Race and Elective Joint Replacement: Where a Disparity Meets Patient Preference
Department of Orthopedics and Physical Rehabilitation
Arthroplasty, Replacement; Patient Preference; Healthcare Disparities
Health Services Research | Orthopedics | Rehabilitation and Therapy
The Institute of Medicine defines disparity as the difference in health care utilization or outcome not including patient preference.(1) This definition of health disparity holds true in most cases but not all. Total joint replacement (TJR) in the management of knee and hip osteoarthritis (OA) might represent an exception to the rule. TJR, and more specifically knee and hip elective TJR, is considered to be one of the most successful treatments in the history of surgery. Today more than 700 000 TJRs are performed each year in the United States. (Am J Public Health. Published online ahead of print February 14, 2013: e1-e2. doi:10.2105/AJPH.2012.301077).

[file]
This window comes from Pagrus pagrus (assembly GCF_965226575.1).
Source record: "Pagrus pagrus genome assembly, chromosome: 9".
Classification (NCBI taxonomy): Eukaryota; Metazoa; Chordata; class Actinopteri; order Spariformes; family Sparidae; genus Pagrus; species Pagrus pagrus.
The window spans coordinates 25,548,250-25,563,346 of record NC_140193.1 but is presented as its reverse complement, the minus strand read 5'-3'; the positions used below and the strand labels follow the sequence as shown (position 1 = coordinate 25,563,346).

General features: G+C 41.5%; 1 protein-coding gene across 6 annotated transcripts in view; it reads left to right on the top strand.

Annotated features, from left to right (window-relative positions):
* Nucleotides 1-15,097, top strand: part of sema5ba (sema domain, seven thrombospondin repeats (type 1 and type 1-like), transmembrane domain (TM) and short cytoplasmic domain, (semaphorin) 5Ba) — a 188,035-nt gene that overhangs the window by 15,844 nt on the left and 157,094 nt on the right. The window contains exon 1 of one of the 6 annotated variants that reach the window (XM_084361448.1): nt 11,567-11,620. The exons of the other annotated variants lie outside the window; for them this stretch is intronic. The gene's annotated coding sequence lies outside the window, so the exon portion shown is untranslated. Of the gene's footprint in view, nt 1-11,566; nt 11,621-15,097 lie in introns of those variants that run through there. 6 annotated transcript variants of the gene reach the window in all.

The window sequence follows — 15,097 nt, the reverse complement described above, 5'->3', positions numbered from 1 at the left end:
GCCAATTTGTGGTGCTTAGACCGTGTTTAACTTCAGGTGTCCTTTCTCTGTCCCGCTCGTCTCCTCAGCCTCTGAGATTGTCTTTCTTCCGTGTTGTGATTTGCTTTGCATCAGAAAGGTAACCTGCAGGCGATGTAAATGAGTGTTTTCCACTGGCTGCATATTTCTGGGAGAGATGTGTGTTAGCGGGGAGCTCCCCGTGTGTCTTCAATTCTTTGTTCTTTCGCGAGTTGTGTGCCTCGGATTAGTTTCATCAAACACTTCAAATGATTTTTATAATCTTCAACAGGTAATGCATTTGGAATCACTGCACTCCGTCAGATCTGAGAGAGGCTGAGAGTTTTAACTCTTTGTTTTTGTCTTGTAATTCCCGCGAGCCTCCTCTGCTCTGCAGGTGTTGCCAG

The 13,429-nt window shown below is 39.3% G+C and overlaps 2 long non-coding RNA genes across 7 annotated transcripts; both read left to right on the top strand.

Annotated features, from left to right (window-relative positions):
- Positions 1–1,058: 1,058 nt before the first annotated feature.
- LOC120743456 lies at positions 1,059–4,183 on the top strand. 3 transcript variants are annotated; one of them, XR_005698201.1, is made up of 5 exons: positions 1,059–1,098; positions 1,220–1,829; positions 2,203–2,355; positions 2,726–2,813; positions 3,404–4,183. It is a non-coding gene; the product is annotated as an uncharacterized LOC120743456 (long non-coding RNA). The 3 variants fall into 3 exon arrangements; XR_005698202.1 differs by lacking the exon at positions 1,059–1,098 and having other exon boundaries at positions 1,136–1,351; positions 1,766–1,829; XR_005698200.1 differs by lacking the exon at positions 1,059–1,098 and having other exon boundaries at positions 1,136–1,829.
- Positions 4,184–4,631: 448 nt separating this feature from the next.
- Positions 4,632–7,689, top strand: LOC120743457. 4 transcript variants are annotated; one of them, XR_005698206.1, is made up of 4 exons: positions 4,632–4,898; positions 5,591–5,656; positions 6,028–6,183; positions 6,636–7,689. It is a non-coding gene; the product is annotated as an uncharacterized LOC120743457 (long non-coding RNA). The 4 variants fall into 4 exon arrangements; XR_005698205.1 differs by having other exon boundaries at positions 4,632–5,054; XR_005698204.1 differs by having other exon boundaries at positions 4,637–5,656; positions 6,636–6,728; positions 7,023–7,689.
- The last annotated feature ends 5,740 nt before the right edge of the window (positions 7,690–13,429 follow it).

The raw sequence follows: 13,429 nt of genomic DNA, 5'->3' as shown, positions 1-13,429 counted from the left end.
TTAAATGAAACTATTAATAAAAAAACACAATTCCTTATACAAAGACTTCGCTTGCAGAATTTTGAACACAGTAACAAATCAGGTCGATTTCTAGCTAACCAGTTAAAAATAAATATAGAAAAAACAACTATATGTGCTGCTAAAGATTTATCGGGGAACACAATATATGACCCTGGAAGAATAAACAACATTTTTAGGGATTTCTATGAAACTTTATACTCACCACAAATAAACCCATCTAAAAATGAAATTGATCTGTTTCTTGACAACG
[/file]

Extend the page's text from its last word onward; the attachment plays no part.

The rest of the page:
DOI of Published Version
Am J Public Health. 2013 Apr;103(4):583-4. doi: 10.2105/AJPH.2012.301077. Link to article on publisher's site
American journal of public health
Ibrahim, Said A. and Franklin, Patricia D., "Race and Elective Joint Replacement: Where a Disparity Meets Patient Preference" (2013). Orthopedics and Physical Rehabilitation Publications and Presentations. 142.